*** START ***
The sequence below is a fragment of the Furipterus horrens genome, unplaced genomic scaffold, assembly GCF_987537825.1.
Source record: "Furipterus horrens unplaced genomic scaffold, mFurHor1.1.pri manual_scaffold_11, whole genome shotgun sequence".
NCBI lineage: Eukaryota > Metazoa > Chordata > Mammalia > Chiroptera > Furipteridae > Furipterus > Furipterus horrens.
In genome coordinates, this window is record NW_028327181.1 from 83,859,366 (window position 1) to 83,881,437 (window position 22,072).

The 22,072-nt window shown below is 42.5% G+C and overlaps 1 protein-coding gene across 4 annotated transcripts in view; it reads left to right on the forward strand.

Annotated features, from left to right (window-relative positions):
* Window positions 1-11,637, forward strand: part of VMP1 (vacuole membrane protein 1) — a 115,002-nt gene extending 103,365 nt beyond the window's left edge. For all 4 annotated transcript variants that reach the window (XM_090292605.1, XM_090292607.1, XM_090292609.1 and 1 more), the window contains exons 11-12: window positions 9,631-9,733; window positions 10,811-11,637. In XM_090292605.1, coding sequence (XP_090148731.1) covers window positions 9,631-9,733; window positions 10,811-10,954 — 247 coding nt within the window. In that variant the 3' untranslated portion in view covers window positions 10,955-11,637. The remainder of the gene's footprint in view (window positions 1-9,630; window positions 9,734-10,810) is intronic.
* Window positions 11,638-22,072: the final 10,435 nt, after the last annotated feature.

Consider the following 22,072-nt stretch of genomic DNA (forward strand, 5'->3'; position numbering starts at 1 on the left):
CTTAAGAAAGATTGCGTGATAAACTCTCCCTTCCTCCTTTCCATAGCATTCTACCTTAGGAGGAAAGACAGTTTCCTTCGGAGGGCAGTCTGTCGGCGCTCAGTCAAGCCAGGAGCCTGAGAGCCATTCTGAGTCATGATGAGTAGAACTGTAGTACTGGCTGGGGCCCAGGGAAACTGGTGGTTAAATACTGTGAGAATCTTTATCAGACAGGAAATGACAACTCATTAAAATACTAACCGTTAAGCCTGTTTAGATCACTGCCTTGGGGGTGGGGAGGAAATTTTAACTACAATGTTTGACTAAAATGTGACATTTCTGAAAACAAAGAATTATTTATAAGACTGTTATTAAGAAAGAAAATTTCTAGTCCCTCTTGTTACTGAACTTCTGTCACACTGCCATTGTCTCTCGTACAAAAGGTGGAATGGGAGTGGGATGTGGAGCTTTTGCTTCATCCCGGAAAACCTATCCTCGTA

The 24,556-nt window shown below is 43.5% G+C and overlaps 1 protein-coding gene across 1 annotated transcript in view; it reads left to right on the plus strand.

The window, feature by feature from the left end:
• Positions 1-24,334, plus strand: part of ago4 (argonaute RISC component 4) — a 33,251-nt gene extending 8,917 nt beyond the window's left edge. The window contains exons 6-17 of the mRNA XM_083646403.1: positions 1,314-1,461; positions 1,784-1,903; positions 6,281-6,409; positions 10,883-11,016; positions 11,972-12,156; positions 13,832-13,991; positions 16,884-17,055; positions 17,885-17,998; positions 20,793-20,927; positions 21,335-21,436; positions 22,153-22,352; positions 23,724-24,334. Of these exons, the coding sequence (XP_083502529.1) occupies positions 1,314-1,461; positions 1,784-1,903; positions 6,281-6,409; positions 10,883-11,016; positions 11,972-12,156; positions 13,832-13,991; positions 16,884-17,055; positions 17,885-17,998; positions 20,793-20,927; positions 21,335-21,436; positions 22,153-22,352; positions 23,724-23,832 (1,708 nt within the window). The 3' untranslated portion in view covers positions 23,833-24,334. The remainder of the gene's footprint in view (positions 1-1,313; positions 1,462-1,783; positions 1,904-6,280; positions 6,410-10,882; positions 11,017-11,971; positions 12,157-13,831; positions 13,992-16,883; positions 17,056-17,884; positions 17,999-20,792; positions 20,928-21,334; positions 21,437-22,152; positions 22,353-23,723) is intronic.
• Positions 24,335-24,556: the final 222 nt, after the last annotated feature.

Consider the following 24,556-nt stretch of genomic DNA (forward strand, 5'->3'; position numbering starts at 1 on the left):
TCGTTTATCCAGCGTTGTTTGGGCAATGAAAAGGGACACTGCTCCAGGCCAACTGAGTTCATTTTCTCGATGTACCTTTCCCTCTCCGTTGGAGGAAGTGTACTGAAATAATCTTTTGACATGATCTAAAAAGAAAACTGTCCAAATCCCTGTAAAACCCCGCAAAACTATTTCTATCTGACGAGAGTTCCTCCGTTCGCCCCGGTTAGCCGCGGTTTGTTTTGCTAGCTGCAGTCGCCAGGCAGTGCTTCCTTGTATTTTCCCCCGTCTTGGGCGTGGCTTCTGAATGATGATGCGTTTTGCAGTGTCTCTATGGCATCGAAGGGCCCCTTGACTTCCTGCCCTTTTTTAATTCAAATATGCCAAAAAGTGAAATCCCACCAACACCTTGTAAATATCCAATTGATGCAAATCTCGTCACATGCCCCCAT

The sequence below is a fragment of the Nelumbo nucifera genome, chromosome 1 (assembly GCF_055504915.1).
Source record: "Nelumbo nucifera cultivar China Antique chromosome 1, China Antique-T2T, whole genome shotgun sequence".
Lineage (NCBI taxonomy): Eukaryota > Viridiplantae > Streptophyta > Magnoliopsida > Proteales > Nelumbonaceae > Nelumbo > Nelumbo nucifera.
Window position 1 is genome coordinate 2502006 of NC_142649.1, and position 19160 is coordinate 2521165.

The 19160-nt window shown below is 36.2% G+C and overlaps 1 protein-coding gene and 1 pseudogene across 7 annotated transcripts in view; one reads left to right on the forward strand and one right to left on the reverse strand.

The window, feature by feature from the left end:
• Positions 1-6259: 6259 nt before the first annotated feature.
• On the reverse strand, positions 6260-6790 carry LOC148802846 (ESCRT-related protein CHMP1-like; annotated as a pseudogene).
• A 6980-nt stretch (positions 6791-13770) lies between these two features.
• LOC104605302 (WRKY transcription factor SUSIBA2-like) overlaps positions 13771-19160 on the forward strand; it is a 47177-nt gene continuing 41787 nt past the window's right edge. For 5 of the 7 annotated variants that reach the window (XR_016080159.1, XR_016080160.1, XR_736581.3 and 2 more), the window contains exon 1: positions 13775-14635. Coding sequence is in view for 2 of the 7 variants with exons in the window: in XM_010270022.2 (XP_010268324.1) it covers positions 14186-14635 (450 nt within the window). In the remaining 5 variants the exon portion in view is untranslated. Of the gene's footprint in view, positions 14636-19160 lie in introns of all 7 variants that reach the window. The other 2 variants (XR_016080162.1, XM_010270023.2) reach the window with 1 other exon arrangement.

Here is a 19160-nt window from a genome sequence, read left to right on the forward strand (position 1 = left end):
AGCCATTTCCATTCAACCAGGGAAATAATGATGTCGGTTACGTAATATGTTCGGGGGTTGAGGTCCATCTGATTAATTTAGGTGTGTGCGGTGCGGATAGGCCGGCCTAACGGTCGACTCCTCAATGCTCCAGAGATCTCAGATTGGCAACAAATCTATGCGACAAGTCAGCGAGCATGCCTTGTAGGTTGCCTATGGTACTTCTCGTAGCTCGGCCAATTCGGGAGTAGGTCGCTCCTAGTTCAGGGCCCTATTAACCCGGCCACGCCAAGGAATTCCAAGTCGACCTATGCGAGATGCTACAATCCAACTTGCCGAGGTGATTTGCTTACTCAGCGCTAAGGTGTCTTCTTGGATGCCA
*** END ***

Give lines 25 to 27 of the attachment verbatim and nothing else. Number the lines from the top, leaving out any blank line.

• A 6980-nt stretch (positions 6791-13770) lies between these two features.
• LOC104605302 (WRKY transcription factor SUSIBA2-like) overlaps positions 13771-19160 on the forward strand; it is a 47177-nt gene continuing 41787 nt past the window's right edge. For 5 of the 7 annotated variants that reach the window (XR_016080159.1, XR_016080160.1, XR_736581.3 and 2 more), the window contains exon 1: positions 13775-14635. Coding sequence is in view for 2 of the 7 variants with exons in the window: in XM_010270022.2 (XP_010268324.1) it covers positions 14186-14635 (450 nt within the window). In the remaining 5 variants the exon portion in view is untranslated. Of the gene's footprint in view, positions 14636-19160 lie in introns of all 7 variants that reach the window. The other 2 variants (XR_016080162.1, XM_010270023.2) reach the window with 1 other exon arrangement.

Here is a 19160-nt window from a genome sequence, read left to right on the forward strand (position 1 = left end):